3.9. Disease-Free Survival (DFS): (Table 15)

Disease free survival ranged from 10.5 to 29.5 months with a median of 20 months. Regarding age, sex, T stage, treatment modality, occurrence of complications, histopathology (BCC vs. SCC) and safety margins; none of those factors showed a statistically significant correlation with Disease-free Survival (DFS).

4. Discussion

To our knowledge, this study is by far the largest one in Egypt addressing non-melanoma skin cancer of the head and neck (NMSCHN), regarding the number of patients and the period of follow up which extended up to 84 months. The incidence of non-melanoma skin cancer is still rising worldwide [15], this increase can be, in part, attributed to the increase in the elderly population, in addition, many patients develop more than one non-melanoma skin cancer after the first one [16]. In this study, patients over 50 years old represented 84.5% of the study population (mean 60, 6 years with the peak incidence in the sixth decade) in whom recurrence rate was significantly higher (p-value = 0.18), similarly some studies on NMSC detected a peak incidence in the sixth decade of life [10] [11] [17] [18], others in the seventh decade [8] [9] [13] [19] [20]. Male predominance was observed in this study as well as other studies [9] [11] [14] [19] [21], on the other hand, other studies of NMSC showed female predominance [10] [13] [17] [20]. The male sex predilection of skin cancer in Egypt is explained by the fact that men represent the main workforce (outdoor work) with more risk for UV exposure than women [22]. NMSC most commonly occur in the head and neck region [1] [10] [11] [13] [21] [23] [24] [25], and according to this study the scalp, nose and cheek are the most common anatomic sites for the occurrence of NMSCHN, according to Mahmoud et al., 2006 the cheek and nose [10], according to Rhee et al., 2008 the nose, cheek and eyelids [20], according to Al-Zou et al., 2016 the face (NOS), the eyelids and the ear [13], according

Table 15. Correlation between different factors and DFS among NMSCHN patients.

to Marconi et al., 2016 the nose and face [26] and according to Zargaran et al., 2013 the nose, the cheek and the scalp [21] are the most common sites for occurrence of NMSCHN, noting that the nose is commonly affected in all the studies. T1 lesions represented the main T stage in this study (52%) while T2 represented 36% of lesions in the study population; this is in agreement with other studies [11] [26]. Nodular type of BCC was by far the most common in this study population (79%) similarly other studies showed nodular type predominance in BCC [9] [10] [18] [27]. Grade II for SCC and BSC was predominant in our study (61.1%) while Mahmoud et al., 2006 reported Grade I predominance (46.6%) [10]. Inspite Alternatives to the surgical management of cutaneous malignancies may be preferred under certain circumstances [11], Surgery remains the main line of treatment for NMSC [28], a recent meta-analysis comparing the different treatment modalities for NMSC demonstrated that surgical excision had superior outcomes when compared to cryotherapy, photodynamic therapy, radiotherapy, 5-flurouracil (5-FU), and imiquimod in terms of complete lesion response, clearance of NMSC, and cumulative recurrence probabilities [29]. 98.5% of our patients were operated upon as a part of the management strategy. It should be noted that head and neck skin cancers are particularly challenging to treat given the difficulty in determining the amount of tissue that should be excised to provide adequate cancer-free margins with the best functional and cosmetic outcome. In this study, we relied mainly on intra-operative frozen section analysis (IFSA) whenever available, unfortunately, it was not used in all our patients due to unavailability and sometimes due to surgeons’ reluctance leading to a high rate of positive margins (20.9%) with a significant recurrence rate (p = 0.001). Mohs Micrographic Surgery (MMS) is still not available at our institute, which was not considered a big concern by our team relying on a systemic review by Bath-Hextall et al., 2007 where surgical excision was compared to MMS and demonstrated no difference in 30-month recurrence rates in the treatment of BCC [30]. Similarly, no difference was found in the recurrence risk following treatment of recurrent BCC removed by surgical excision versus MMS [31]. A recent meta-analysis by Lansbury et al., 2013 indicated similar results for cutaneous SCC, signifying no difference between recurrence risk of surgical excision and MMS [32]. Although Bartos and Kullova 2018 stated that BCC and SCC had several clinicopathological differences and should be considered separately [33], our study didn’t show any significance regarding the distribution of both BCC and SCC in relation to different factors (Table 13).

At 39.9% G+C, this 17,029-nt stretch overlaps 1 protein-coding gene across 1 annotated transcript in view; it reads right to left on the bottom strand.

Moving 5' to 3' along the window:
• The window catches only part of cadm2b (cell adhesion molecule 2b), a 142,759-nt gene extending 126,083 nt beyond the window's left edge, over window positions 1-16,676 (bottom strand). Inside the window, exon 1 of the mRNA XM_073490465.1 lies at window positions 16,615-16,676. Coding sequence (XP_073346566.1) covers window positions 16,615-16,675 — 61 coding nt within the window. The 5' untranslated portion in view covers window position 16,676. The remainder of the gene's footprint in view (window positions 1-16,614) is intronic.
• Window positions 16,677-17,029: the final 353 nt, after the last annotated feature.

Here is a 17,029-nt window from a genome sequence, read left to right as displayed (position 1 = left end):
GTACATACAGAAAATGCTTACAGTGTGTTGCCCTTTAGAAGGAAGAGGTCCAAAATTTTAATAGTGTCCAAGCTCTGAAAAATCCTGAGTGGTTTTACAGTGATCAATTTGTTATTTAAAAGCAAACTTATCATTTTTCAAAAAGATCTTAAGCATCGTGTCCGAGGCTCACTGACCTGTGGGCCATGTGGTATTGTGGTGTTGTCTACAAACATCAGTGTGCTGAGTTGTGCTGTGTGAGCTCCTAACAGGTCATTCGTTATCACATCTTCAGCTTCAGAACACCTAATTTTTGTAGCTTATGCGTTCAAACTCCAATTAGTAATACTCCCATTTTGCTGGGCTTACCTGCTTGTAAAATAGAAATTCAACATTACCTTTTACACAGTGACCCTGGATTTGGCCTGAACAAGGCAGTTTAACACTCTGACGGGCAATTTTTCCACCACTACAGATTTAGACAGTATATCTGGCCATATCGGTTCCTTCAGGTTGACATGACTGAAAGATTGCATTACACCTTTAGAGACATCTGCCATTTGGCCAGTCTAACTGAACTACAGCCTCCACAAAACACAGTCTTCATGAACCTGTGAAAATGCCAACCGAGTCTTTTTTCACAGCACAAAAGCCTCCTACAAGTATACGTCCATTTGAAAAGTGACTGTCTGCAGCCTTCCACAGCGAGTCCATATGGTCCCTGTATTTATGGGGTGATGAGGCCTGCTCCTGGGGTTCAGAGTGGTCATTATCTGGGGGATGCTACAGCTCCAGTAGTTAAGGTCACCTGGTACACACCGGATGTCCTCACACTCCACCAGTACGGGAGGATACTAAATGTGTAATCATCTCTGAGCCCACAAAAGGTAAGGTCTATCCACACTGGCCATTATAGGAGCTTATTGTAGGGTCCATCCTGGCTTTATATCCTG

Since NMSC only very sporadically leads to metastases, one of the most adverse clinical features of disease is local tumor recurrence. This is a relatively frequent matter in a routine dermatologic practice. According to literature data, local recurrence rates range between 2% and 4.3% [34] [35], unfortunately the recurrence rate in this study was high up to 25% due to several factors including the anatomic sites of the lesions, the size (high risk lesions), the positive margins due to unavailability of IFSA and many patients were operated upon by young surgeons and senior residents.

5. Conclusion

NMSCHN lesions should be surgically excised in specialized high volume centers with readily available peripheral margin control and should be operated by senior experienced surgeons.

Conflicts of Interest

The authors declare no conflicts of interest.